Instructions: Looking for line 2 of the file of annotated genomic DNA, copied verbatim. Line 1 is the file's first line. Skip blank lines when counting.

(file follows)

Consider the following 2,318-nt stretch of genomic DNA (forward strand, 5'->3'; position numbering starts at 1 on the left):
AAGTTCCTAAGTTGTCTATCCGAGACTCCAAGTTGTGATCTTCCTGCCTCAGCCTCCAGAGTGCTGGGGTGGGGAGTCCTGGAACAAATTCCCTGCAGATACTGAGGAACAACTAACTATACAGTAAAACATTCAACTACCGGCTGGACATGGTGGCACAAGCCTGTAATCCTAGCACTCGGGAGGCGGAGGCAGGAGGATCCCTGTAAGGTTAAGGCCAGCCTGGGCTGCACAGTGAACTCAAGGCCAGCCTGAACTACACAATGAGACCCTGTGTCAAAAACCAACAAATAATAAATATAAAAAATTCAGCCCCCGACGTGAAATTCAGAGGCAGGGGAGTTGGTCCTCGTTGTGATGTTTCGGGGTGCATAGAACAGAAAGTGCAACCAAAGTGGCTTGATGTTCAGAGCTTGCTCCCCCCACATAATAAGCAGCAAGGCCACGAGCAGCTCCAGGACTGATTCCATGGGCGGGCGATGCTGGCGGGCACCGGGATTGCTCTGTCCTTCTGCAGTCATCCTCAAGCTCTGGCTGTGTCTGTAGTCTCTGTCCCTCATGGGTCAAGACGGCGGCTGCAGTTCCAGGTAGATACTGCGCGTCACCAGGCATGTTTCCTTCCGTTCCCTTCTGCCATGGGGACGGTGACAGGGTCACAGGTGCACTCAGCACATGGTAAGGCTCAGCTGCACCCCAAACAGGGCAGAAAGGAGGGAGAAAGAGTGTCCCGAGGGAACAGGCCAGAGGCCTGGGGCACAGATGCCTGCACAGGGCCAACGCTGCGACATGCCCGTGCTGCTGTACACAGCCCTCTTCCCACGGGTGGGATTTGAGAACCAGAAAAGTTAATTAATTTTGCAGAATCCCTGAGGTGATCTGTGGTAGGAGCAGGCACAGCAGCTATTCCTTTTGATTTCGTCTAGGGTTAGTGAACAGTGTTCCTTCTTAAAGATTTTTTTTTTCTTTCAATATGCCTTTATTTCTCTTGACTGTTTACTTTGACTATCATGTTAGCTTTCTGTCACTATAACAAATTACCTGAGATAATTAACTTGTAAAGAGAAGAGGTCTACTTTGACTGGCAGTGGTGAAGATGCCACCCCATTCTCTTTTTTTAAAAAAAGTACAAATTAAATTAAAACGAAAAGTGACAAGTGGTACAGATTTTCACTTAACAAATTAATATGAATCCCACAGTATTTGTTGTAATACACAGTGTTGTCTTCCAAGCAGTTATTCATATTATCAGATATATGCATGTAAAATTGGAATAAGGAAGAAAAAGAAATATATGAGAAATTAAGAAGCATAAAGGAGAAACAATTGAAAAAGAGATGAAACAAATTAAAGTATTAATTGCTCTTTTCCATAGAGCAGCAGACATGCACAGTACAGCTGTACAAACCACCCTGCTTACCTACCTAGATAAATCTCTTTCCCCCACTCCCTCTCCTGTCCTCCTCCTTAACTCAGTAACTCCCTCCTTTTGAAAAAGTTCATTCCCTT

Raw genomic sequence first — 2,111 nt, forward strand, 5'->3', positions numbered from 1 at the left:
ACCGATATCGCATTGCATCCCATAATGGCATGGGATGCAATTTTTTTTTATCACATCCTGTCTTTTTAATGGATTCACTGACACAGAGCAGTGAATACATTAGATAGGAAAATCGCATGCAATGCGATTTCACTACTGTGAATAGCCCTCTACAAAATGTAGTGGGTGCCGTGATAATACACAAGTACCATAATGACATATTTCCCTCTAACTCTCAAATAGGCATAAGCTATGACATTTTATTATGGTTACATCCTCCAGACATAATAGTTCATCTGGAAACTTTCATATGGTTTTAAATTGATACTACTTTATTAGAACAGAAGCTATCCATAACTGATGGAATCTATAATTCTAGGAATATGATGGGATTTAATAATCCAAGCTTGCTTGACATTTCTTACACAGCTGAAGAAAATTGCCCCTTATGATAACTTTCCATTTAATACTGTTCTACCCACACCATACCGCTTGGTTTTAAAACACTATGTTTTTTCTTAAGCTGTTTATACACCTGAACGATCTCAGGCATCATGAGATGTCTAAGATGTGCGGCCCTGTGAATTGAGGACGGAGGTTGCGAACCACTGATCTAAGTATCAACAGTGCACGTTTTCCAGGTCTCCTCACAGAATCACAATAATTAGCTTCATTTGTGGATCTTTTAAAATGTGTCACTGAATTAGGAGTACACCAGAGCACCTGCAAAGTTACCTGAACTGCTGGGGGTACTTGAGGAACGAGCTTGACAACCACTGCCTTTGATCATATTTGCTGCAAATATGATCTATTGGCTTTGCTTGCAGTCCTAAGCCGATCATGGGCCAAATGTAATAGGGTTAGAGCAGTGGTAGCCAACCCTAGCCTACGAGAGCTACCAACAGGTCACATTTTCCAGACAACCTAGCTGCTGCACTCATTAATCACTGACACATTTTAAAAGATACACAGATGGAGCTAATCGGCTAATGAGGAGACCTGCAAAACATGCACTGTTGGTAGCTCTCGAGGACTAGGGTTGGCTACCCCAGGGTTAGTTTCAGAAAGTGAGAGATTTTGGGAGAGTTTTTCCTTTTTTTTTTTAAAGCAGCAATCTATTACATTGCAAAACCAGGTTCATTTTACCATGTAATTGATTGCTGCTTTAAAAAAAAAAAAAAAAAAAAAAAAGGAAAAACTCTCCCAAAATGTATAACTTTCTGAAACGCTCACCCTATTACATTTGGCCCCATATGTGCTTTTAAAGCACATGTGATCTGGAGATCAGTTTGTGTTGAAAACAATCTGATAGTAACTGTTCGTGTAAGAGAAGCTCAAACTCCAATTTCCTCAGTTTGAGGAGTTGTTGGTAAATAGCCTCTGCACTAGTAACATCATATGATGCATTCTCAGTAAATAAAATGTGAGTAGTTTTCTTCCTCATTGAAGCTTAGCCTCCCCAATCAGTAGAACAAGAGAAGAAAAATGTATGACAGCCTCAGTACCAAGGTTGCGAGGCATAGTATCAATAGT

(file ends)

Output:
AAGTTCCTAAGTTGTCTATCCGAGACTCCAAGTTGTGATCTTCCTGCCTCAGCCTCCAGAGTGCTGGGGTGGGGAGTCCTGGAACAAATTCCCTGCAGATACTGAGGAACAACTAACTATACAGTAAAACATTCAACTACCGGCTGGACATGGTGGCACAAGCCTGTAATCCTAGCACTCGGGAGGCGGAGGCAGGAGGATCCCTGTAAGGTTAAGGCCAGCCTGGGCTGCACAGTGAACTCAAGGCCAGCCTGAACTACACAATGAGACCCTGTGTCAAAAACCAACAAATAATAAATATAAAAAATTCAGCCCCCGACGTGAAATTCAGAGGCAGGGGAGTTGGTCCTCGTTGTGATGTTTCGGGGTGCATAGAACAGAAAGTGCAACCAAAGTGGCTTGATGTTCAGAGCTTGCTCCCCCCACATAATAAGCAGCAAGGCCACGAGCAGCTCCAGGACTGATTCCATGGGCGGGCGATGCTGGCGGGCACCGGGATTGCTCTGTCCTTCTGCAGTCATCCTCAAGCTCTGGCTGTGTCTGTAGTCTCTGTCCCTCATGGGTCAAGACGGCGGCTGCAGTTCCAGGTAGATACTGCGCGTCACCAGGCATGTTTCCTTCCGTTCCCTTCTGCCATGGGGACGGTGACAGGGTCACAGGTGCACTCAGCACATGGTAAGGCTCAGCTGCACCCCAAACAGGGCAGAAAGGAGGGAGAAAGAGTGTCCCGAGGGAACAGGCCAGAGGCCTGGGGCACAGATGCCTGCACAGGGCCAACGCTGCGACATGCCCGTGCTGCTGTACACAGCCCTCTTCCCACGGGTGGGATTTGAGAACCAGAAAAGTTAATTAATTTTGCAGAATCCCTGAGGTGATCTGTGGTAGGAGCAGGCACAGCAGCTATTCCTTTTGATTTCGTCTAGGGTTAGTGAACAGTGTTCCTTCTTAAAGATTTTTTTTTTCTTTCAATATGCCTTTATTTCTCTTGACTGTTTACTTTGACTATCATGTTAGCTTTCTGTCACTATAACAAATTACCTGAGATAATTAACTTGTAAAGAGAAGAGGTCTACTTTGACTGGCAGTGGTGAAGATGCCACCCCATTCTCTTTTTTTAAAAAAAGTACAAATTAAATTAAAACGAAAAGTGACAAGTGGTACAGATTTTCACTTAACAAATTAATATGAATCCCACAGTATTTGTTGTAATACACAGTGTTGTCTTCCAAGCAGTTATTCATATTATCAGATATATGCATGTAAAATTGGAATAAGGAAGAAAAAGAAATATATGAGAAATTAAGAAGCATAAAGGAGAAACAATTGAAAAAGAGATGAAACAAATTAAAGTATTAATTGCTCTTTTCCATAGAGCAGCAGACATGCACAGTACAGCTGTACAAACCACCCTGCTTACCTACCTAGATAAATCTCTTTCCCCCACTCCCTCTCCTGTCCTCCTCCTTAACTCAGTAACTCCCTCCTTTTGAAAAAGTTCATTCCCTT